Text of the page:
Why Staying Invested Has Beaten Market Timing: Missing the Best Days is Costly

April 15, 2024

It’s not timing the stock market; it’s time in the stock market. This is one of the golden rules of long-term investing.

It’s easy to say this when the market is going up, but you are going to need the reminder when the market goes down again. Remember, stock market gains don’t feel as good as stock market losses even if the amounts are the same.

Why is time in the market so important for investors? Because selling right before the declines and buying right before the gains are nearly impossible to predict. In an interview on Bloomberg’s Master’s in Business, Larry Swedroe, Head of Financial and Economic Research at Buckingham Strategic Wealth, described how hard this is to do:

Barry Ritholtz: I’ve seen some data that suggests you just have to miss the worst couple of days and your performance improves dramatically. What’s wrong with that line of thinking?

Larry Swedroe: The odds of you identifying those days are close to zero. That’s what’s wrong with that. And of course, the other side is also true.  A huge part of the returns happen over very short periods.  And yet it’s virtually impossible to predict. Again, here’s an anomaly.

Both Peter Lynch and Warren Buffett, maybe the two greatest investors of all time, told best investors, you should never try to time the market and neither one of them has ever met anyone who has made a fortune by trying to time the market.

Barry Ritholtz: I’ve also seen some data that suggests that those best days and those worst days come clumped very close together. So if you’re fortunate enough to miss the worst day, the odds are you’re going to miss the best day, also. 

Larry Swedroe: And that’s because again, governments take action, come in and try to counter it. And then, you know, everyone who was panicked and sold now has to, you know, unwind those positions and the shorts have to come in and cover as the market starts to recover.1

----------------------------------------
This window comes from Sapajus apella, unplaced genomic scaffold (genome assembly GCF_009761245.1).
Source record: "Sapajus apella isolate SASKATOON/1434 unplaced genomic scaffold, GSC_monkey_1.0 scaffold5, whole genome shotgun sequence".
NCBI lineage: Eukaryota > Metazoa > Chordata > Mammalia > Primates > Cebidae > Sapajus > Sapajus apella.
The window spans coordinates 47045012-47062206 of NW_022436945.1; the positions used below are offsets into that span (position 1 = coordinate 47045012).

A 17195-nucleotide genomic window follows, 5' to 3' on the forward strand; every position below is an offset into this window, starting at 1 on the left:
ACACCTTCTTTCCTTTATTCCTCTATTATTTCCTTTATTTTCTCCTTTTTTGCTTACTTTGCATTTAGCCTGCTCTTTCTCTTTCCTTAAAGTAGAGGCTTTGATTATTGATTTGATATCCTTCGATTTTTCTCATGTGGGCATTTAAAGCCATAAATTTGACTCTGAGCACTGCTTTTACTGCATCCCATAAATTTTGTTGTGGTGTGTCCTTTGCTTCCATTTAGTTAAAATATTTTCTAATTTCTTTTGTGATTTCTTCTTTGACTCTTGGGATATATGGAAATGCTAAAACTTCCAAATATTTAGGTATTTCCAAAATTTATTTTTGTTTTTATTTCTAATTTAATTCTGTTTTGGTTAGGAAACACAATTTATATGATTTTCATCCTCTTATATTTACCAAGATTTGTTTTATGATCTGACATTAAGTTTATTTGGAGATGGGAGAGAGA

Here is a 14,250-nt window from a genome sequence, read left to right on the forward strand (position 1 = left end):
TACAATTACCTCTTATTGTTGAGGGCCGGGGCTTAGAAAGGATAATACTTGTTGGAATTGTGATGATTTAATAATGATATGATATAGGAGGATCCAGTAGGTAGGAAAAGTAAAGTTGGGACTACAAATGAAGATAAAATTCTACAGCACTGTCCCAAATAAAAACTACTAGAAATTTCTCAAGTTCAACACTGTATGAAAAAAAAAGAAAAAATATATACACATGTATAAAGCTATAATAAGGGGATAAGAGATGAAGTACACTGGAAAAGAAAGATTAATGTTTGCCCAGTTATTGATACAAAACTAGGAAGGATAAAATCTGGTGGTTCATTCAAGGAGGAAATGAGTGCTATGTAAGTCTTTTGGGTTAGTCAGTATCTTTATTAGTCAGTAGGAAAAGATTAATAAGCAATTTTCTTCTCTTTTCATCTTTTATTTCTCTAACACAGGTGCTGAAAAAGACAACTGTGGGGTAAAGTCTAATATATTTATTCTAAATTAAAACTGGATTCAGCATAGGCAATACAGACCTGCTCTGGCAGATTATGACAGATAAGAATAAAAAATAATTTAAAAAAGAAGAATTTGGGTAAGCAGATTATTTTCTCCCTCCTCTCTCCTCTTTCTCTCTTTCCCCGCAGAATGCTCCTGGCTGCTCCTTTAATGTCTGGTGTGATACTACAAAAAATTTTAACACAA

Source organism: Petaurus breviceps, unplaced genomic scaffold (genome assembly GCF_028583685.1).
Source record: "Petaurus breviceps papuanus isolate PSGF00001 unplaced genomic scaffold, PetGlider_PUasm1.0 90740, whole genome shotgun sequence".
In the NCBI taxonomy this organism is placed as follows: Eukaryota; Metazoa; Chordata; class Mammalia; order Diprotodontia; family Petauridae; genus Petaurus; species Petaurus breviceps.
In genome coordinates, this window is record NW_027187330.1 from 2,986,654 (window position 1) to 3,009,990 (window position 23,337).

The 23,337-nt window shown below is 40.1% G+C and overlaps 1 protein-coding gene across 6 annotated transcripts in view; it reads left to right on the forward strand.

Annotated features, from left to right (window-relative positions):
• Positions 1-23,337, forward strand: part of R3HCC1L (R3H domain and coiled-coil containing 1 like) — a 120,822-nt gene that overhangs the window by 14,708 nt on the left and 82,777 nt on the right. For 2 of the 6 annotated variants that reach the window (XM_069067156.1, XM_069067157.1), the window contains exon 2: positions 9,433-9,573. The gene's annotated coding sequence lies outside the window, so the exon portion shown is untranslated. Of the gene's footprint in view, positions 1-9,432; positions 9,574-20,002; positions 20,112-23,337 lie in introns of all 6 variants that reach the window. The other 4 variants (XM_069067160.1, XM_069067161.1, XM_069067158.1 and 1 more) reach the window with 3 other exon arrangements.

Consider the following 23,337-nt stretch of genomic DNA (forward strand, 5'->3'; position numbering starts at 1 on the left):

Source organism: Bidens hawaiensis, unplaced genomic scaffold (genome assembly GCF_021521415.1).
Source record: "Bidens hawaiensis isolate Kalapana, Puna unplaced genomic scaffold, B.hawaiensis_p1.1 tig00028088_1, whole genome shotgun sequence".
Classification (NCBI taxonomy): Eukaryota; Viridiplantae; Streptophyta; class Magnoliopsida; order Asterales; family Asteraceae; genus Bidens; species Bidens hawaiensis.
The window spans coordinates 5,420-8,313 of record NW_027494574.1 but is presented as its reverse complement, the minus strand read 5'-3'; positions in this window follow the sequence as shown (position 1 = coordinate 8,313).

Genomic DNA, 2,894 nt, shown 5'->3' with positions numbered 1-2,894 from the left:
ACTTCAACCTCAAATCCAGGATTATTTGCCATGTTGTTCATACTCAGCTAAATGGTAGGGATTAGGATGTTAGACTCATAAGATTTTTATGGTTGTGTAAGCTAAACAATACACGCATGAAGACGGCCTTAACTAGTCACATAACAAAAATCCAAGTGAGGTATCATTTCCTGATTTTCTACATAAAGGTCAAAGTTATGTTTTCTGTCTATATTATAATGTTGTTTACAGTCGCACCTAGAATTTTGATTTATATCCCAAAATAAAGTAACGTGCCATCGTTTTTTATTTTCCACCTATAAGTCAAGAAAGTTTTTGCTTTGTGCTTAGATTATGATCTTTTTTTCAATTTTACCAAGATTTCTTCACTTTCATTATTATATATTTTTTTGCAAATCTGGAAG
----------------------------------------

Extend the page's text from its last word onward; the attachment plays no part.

The above chart from Wells Fargo Investment Institute reveals the kind of data that Barry and Larry are referring too.2

Missing just the best 10 days of the market can have a significant impact on your investment returns. And the more you miss, the worse it gets.

So much so that over the past 30 years, even if you were in the stock market for 10,000+ days and missed the 50 best days, you’d have a negative return.


You might think: “I’ll just get out when the market is going down really bad in a bear market.” However, attempting to time the market by exiting before bear markets is nearly impossible to execute successfully.

Plus, the stock market’s best days often occur near the worst days. They tend to cluster together. Volatility cuts both ways.

According to Dorothy Neufeld over at Visual Capitalist:

“Over the last 20 years, seven of the 10 best days happened when the market was in bear market territory.

Adding to this, many of the best days take place shortly after the worst days. In 2020, the second-best day fell right after the second-worst day that year. Similarly, in 2015, the best day of the year occurred two days after its worst day.”3

Take an investing lesson from two of the world’s greatest investors. If Peter Lynch and Warren Buffett haven’t met anyone who could get rich timing the market, why try?



  1. “At the Money: Staying the Course”, April 10, 2024. Accessed online: At the Money: Staying the Course - The Big Picture
  2. “The perils of trying to time volatile markets”, February 29, 2024. Accessed online: Perils of Timing Volatile Markets | Wells Fargo Investment Institute
  3. “Timing the Market: Why It’s So Hard in One Chart”, August 14, 2023. Timing the Market: Why It’s So Hard, in One Chart